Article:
Amore recent visual artist who has questioned the issue of the consistency and presence of the painting as a support, is artist Mónica Bengoa (1969), for whom the painting is nothing but the outcome of successive displacements of previously photographed referents.
In 1999 she began an exploration on the staging of everyday family life, regularly registering obligatory domestic actions. To that end, she classified activities related with differentiated family elements (domestic tools, furniture, bedclothes) and regularly produced photographic registers, searching for the subtle differences the place had in the execution of each photograph according to the space and the specific time of each take.
The theme of her work Sobrevigilancia (Overvigilance) is the image of the sink in the family bathroom, on which there are two children’s toothbrushes, a tube of toothpaste and a bar of soap. That monumental work, of a fifty-four square meter surface, was built with hundreds of dry thistle flowers, tightly wrapped one against the other, which she affixed to the gallery wall where it was exhibited, forming a unitary surface. Onto that pointedly aggressive surface, the artist displaced the issue of the photograph of the family bathroom, which seduced the eye of the spectator through its texture and the green color that characterizes “amateur” photography, technically deficient. “From this work onwards”, the artist says, “it was possible to radicalize the work construction system, assuming significant decisions in terms of the modalities and materialities of the transference of photographic images”.
Mónica Bengoa substituted the institutionality of the plane of the canvas and the stretcher supporting it, when directly affixing the thistles onto the wall, painted and numbered according to a work plan, they would “assemble” a painting and not a picture. One has to consider the glance of the spectator, and above everything, the one on foreground, where who was looking at it was confronted with the particular texture of the dry flowers, with its interstices and “depths”, and as he or she moved away to observe the monumental work, a painting as a thematic and formal unit emerges. Due to the signifiers implied in that mural, it was an ephemeral work, since the thistle flower was not only being proposed as support, but was a constituent and meaningful part of this pictorial work. When the exhibition came to an end, the artist had to “un-mount” the painting and one by one detach the signifying thistles, which, as supports, gave the work a corpus of absolute fragility.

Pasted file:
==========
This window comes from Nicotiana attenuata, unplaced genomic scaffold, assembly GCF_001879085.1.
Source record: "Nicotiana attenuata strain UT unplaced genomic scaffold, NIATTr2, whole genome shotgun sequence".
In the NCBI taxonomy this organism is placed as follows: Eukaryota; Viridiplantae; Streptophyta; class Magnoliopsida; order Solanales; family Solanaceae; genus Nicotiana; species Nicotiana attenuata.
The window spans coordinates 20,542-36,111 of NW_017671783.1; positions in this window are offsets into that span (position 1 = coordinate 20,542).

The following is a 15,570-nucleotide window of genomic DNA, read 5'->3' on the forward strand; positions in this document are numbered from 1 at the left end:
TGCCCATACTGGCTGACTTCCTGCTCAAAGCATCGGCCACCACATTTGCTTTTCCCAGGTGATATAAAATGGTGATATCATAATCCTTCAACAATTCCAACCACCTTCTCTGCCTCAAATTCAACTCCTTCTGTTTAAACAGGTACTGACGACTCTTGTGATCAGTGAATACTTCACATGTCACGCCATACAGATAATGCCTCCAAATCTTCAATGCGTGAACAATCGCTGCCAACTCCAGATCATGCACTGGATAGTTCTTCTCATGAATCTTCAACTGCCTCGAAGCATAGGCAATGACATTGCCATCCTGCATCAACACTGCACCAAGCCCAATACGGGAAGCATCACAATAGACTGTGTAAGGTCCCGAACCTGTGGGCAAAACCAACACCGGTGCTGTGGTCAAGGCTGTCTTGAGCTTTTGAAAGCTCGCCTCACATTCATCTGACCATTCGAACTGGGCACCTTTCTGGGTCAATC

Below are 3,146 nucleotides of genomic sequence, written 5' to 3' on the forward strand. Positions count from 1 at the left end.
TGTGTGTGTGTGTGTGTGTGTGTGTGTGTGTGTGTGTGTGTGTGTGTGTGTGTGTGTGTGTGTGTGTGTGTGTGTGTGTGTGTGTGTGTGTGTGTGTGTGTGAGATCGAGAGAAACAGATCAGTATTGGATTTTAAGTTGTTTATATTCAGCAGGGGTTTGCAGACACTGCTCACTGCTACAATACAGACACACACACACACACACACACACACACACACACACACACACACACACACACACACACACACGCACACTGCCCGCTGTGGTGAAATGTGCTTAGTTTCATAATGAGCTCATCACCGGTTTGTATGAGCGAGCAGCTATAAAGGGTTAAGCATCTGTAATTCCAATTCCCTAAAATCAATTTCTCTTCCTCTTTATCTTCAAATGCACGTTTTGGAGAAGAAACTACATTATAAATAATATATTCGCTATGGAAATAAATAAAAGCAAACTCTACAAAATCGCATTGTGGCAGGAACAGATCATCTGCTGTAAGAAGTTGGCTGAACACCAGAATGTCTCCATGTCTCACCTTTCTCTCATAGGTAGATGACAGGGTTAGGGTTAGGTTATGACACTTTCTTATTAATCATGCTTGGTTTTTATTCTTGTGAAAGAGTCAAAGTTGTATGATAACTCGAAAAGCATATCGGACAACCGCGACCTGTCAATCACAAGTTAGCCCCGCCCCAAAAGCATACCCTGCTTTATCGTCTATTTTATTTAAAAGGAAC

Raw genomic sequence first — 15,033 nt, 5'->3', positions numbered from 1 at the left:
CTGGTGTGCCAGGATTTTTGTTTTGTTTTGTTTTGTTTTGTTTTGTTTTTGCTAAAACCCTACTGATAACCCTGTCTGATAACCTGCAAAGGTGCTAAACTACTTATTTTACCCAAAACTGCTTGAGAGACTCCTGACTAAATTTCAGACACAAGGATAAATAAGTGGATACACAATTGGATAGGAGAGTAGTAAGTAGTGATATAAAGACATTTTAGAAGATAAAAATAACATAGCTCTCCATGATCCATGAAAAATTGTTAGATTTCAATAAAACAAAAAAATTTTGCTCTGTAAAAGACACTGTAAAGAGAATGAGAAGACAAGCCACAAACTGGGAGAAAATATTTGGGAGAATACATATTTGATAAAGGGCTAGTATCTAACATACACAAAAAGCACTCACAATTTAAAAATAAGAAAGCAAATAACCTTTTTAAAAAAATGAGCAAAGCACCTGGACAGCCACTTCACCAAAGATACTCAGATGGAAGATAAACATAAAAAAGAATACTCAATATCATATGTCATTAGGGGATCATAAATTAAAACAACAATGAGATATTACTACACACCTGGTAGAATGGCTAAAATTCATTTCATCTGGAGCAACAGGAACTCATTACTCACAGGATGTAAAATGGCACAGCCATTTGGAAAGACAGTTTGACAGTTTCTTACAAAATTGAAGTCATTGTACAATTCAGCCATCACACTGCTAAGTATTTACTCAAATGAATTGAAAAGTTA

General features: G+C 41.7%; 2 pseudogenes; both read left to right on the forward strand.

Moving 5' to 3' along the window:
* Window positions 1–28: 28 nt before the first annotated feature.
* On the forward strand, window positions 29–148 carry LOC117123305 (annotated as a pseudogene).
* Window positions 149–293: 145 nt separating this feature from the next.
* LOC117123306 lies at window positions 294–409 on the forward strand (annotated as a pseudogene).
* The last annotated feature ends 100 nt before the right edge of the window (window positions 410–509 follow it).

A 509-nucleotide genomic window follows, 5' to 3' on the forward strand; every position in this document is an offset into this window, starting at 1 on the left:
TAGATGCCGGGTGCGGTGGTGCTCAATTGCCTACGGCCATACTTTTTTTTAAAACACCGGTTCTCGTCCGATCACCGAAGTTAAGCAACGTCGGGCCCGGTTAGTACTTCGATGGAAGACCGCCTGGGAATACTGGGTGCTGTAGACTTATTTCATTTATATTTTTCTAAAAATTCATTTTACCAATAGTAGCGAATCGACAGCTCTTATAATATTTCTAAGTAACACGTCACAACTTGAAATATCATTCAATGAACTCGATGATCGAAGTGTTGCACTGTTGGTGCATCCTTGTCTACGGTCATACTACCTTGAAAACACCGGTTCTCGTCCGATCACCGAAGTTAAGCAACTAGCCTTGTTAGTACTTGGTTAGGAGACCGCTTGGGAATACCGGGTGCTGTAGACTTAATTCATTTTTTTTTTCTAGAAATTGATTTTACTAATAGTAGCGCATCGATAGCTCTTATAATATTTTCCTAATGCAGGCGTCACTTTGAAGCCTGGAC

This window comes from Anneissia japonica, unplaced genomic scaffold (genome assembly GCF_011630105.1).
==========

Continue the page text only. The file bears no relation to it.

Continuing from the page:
Bengoa investigates “bridges of material exchange” with other means, inverting formal strategies from drawing and painting, as well as including the use of objects. These objects, accumulated, redistributed, serialized and becoming a mass, allowed her to create efficient transfer devices for the production of large murals. Flowers, paper napkins and others are the support for reproducing the photographic structure of origin.
For the artist, the transference from one language to another also obeys to the elaboration of a system of color use restriction, derived from minimalist programmatic and formal practices. “The thistle flowers, for example”, she explains, “are constituted in a photographic pixel or seuratian brushstroke. This allows the incorporation of module-objects through procedures linked to post-minimalist practices, in terms of repetition and of reticular constructs, as well as the use of the photographic medium as an orthopedic system of image construction…”
Another work of hers at the Gabriela Mistral gallery is titled Enero, 7:25 (January, 7:25). In it she established a chromatic organization based on the distortions generated by digital photography transferred to the computer screen. These distortions, which were installed as chromatic referents of the image, were at the same time displaced to another support: the paper napkin. The artist reiterated the operations of transference of photographic machines to other materialities, and included procedures linked to displacements from drawing and engraving. The paper napkin served her as a module to make the image showing an unmade children’s bed visible, seen from ground level, under which there were hidden toys and clothes. She used hundreds of napkins that were colored with color pencils, keeping with the chromatic restriction photography imposes.
“It could be said that Enero, 7:25 establishes a inverse relation as far as the use of the optical instrument”, Bengoa states, “since the purpose is not based on its power of creating images as realistically accurate as possible, but on revealing the technical procedure of the elaboration of the work”. For the artist, the consistency of the image in the monumental work –produced within the distant glance– opens questions on the elimination of the picture support, as well as on the procedures the artist practices to transfer the referent of the original photographed scene, reproduced and deformed with the computer. Hundreds of napkins permanently moving at the slightest touch were the “support” on which the artist sought to translate that image as accurately as possible. The work proposed the crossing between the mechanically produced image and manual labor, which reproduced the photographic referent of the domestic stage. There was also the manual labor of the gesture, repeated insistently, and the great format.
Enero, 7:25 presented what becomes visible on a monumental scale, on the fragility of hundreds of napkins affixed to the wall. But as the spectator advanced, the module –in its fragile and useless essence on which the act of painting with color pencils was reproduced as a tiny fragment– went on to acquire meaning. The napkin assumed the double role of support and signifier; the napkins affixed on the wall organized a particular texture and conformed a fragile and ephemeral “painting”.